The Orwellian Nightmare: Version 2.0

With personal data being gathered on such a wide scale by both companies and governments, Tom Brewster asks: Are we in an updated version of the Orwellian Nightmare?

But surely there is a less disruptive way of ensuring our privacy, our data and even our identities are not open for access. Well, the irony is that technology could well be the answer to the problem, as well as a big cause of it.

"There is an opening as technologies allow people to control their information better," Killock said.

"Since personal data has value, controlling it and managing it yourself has an obvious market advantage, as well as a privacy advantage."

One recent intriguing idea came from the Netherlands. Researcher Harold van Heerde from the University of Twente voiced the concept of data that simply fades away "like footprints in the sand."

Although this would require reworking databases that are programmed to store information over long periods, data degradation is a realistic and achievable model, according to van Heerde. It can even be implemented without severely disrupting organisational performance, he said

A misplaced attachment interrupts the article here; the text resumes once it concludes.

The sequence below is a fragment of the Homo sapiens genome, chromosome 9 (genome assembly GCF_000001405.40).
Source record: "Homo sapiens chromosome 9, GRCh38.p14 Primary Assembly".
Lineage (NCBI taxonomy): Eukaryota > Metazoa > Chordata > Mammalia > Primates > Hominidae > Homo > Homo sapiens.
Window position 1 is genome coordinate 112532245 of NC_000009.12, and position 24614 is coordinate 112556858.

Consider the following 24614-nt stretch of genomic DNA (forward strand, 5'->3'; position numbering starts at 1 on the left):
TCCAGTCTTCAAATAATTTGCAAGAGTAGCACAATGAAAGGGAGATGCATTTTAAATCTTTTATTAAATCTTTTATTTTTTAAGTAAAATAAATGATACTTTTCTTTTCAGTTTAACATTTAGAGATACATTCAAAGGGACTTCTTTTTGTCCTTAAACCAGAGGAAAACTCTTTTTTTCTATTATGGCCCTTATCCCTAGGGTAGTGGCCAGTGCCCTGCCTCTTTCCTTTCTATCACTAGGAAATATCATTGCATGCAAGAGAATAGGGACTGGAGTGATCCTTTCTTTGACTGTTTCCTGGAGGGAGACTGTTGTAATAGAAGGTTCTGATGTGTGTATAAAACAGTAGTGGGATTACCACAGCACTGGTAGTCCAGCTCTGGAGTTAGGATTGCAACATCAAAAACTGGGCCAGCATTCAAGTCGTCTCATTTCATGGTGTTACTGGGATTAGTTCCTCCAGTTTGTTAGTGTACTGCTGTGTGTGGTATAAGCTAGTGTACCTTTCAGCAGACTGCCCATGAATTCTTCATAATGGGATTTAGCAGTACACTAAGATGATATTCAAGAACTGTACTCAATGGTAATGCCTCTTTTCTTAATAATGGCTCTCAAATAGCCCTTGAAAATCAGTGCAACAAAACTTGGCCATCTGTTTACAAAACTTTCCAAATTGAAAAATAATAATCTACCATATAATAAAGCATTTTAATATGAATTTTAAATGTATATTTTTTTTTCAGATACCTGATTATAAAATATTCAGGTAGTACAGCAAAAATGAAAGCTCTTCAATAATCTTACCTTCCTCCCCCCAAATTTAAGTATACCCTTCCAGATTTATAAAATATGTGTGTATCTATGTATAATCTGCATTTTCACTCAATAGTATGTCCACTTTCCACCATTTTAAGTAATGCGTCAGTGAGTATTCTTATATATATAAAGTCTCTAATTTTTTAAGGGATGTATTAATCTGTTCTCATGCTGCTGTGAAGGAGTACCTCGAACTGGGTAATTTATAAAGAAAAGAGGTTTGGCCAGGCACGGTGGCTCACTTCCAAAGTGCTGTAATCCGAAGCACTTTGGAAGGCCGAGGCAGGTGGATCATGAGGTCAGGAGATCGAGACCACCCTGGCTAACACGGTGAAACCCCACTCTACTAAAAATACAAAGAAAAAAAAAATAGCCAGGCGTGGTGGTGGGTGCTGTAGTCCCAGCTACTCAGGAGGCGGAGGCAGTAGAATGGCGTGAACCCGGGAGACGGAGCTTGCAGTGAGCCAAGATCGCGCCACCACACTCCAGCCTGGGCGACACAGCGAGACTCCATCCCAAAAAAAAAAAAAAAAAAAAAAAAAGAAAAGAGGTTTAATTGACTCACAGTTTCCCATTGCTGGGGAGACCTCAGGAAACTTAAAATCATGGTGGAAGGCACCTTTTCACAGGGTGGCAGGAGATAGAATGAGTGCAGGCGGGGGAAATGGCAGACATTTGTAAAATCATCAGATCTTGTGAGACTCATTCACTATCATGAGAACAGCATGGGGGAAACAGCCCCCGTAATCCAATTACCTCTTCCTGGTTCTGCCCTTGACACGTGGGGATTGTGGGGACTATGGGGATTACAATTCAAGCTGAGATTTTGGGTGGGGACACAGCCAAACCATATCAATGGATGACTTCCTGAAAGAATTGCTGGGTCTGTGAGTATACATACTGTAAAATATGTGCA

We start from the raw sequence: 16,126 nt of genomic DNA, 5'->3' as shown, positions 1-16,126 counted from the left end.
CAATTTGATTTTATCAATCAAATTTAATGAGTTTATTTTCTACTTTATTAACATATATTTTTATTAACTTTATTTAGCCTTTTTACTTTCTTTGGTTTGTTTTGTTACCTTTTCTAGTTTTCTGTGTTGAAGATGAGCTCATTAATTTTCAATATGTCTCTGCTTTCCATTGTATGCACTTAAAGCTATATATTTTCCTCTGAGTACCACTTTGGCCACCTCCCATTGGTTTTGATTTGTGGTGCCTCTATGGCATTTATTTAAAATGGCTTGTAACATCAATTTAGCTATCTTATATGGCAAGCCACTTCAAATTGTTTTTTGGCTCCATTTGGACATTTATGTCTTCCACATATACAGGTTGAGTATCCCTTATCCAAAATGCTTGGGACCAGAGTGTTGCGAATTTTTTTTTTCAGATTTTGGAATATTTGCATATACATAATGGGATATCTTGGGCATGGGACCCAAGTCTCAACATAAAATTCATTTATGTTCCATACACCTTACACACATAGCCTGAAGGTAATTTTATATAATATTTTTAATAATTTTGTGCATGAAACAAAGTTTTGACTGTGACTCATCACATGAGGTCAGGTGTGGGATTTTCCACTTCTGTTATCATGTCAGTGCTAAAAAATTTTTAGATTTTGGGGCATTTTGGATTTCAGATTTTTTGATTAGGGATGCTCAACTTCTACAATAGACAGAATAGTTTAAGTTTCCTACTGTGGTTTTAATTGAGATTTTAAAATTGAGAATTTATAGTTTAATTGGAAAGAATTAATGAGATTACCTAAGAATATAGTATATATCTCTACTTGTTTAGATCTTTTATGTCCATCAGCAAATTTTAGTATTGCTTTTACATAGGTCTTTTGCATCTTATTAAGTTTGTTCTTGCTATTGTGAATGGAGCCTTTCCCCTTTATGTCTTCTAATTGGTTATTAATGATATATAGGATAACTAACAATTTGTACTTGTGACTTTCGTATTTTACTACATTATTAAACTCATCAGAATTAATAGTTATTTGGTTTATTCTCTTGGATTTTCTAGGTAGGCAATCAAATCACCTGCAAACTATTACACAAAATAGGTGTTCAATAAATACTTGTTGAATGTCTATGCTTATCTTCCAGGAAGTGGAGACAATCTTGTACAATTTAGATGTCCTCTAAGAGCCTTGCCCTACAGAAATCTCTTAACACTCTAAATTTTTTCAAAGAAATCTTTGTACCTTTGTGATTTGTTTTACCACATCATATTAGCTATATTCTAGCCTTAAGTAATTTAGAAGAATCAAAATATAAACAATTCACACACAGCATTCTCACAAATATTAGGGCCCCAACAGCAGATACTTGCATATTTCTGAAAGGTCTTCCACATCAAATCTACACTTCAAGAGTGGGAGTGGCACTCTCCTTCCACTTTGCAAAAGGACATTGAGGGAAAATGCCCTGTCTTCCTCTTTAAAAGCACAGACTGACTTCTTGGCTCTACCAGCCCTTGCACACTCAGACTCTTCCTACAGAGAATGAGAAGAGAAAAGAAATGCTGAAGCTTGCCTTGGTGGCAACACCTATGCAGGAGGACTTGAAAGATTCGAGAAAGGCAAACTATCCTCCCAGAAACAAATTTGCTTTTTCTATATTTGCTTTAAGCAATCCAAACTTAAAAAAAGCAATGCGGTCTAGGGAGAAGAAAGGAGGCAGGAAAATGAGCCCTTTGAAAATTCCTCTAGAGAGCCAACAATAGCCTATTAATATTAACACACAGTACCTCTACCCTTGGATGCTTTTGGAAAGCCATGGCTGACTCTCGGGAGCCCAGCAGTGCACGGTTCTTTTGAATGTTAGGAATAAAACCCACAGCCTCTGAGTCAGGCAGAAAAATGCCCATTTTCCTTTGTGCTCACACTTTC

If what the researcher believes is true, this could make it far simpler for people to manage their personal data, some of which could have been placed online years ago and forgotten about by the individual.

People power

And this leads to one final point; those worried about the issues at hand need to keep a more watchful eye on what data they are putting out there.

If we are living the Orwellian Nightmare Version 2.0 where our privacy has already been corroded away, or if we are on the precipice of such a scenario, then it is partly because of choices made by consumers since the dawn of the internet.

This was highlighted by the recent so-called "hack" of Facebook, where a researcher harvested basic data on 100 million users from the service. But, as the social networking behemoth rightly pointed out, it was publicly available information that people had agreed to put up on the internet in the first place.

Facebook could certainly do more to educate users, but it is as much up to the general public as it is up to companies and government to keep privacy alive in the UK and elsewhere.

Concerned people should not wait for the cataclysmic event that Llewellyn talked of. They should act now before the situation is irreversible.

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